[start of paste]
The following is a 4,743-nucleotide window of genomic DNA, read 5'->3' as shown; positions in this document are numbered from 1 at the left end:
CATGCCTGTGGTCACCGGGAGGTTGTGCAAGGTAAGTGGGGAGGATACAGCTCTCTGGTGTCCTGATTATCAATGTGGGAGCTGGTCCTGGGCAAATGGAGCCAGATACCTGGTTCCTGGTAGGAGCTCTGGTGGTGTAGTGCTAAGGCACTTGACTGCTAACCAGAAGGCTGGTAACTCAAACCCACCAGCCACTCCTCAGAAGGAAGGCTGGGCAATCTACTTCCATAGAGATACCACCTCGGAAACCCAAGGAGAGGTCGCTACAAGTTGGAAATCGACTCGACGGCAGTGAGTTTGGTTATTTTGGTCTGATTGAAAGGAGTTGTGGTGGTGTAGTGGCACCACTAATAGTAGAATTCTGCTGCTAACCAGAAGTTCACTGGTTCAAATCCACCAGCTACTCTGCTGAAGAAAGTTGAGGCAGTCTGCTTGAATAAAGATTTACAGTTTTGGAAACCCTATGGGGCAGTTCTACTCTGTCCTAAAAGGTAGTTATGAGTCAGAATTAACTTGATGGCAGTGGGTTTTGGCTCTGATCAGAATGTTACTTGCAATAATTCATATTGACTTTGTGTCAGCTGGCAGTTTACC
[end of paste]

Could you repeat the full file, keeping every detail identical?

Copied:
The following is a 4,743-nucleotide window of genomic DNA, read 5'->3' as shown; positions in this document are numbered from 1 at the left end:
CATGCCTGTGGTCACCGGGAGGTTGTGCAAGGTAAGTGGGGAGGATACAGCTCTCTGGTGTCCTGATTATCAATGTGGGAGCTGGTCCTGGGCAAATGGAGCCAGATACCTGGTTCCTGGTAGGAGCTCTGGTGGTGTAGTGCTAAGGCACTTGACTGCTAACCAGAAGGCTGGTAACTCAAACCCACCAGCCACTCCTCAGAAGGAAGGCTGGGCAATCTACTTCCATAGAGATACCACCTCGGAAACCCAAGGAGAGGTCGCTACAAGTTGGAAATCGACTCGACGGCAGTGAGTTTGGTTATTTTGGTCTGATTGAAAGGAGTTGTGGTGGTGTAGTGGCACCACTAATAGTAGAATTCTGCTGCTAACCAGAAGTTCACTGGTTCAAATCCACCAGCTACTCTGCTGAAGAAAGTTGAGGCAGTCTGCTTGAATAAAGATTTACAGTTTTGGAAACCCTATGGGGCAGTTCTACTCTGTCCTAAAAGGTAGTTATGAGTCAGAATTAACTTGATGGCAGTGGGTTTTGGCTCTGATCAGAATGTTACTTGCAATAATTCATATTGACTTTGTGTCAGCTGGCAGTTTACC